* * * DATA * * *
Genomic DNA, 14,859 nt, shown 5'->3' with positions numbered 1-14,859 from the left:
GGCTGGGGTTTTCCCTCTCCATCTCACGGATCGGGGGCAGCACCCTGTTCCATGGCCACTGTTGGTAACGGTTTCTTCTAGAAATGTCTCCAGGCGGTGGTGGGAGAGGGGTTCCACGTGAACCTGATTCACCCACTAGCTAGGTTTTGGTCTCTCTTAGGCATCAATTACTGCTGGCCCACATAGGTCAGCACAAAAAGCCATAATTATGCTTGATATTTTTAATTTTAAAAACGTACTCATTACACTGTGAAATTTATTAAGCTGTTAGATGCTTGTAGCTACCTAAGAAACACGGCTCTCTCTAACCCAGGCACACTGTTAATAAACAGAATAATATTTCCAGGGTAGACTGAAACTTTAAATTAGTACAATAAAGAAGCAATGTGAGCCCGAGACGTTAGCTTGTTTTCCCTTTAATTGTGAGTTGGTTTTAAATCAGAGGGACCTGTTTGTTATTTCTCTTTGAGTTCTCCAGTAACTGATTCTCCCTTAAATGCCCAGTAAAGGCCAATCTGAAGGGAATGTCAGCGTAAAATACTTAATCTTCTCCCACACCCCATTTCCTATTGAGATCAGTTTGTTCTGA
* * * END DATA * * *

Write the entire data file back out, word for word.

Genomic DNA, 14,859 nt, shown 5'->3' with positions numbered 1-14,859 from the left:
GGCTGGGGTTTTCCCTCTCCATCTCACGGATCGGGGGCAGCACCCTGTTCCATGGCCACTGTTGGTAACGGTTTCTTCTAGAAATGTCTCCAGGCGGTGGTGGGAGAGGGGTTCCACGTGAACCTGATTCACCCACTAGCTAGGTTTTGGTCTCTCTTAGGCATCAATTACTGCTGGCCCACATAGGTCAGCACAAAAAGCCATAATTATGCTTGATATTTTTAATTTTAAAAACGTACTCATTACACTGTGAAATTTATTAAGCTGTTAGATGCTTGTAGCTACCTAAGAAACACGGCTCTCTCTAACCCAGGCACACTGTTAATAAACAGAATAATATTTCCAGGGTAGACTGAAACTTTAAATTAGTACAATAAAGAAGCAATGTGAGCCCGAGACGTTAGCTTGTTTTCCCTTTAATTGTGAGTTGGTTTTAAATCAGAGGGACCTGTTTGTTATTTCTCTTTGAGTTCTCCAGTAACTGATTCTCCCTTAAATGCCCAGTAAAGGCCAATCTGAAGGGAATGTCAGCGTAAAATACTTAATCTTCTCCCACACCCCATTTCCTATTGAGATCAGTTTGTTCTGA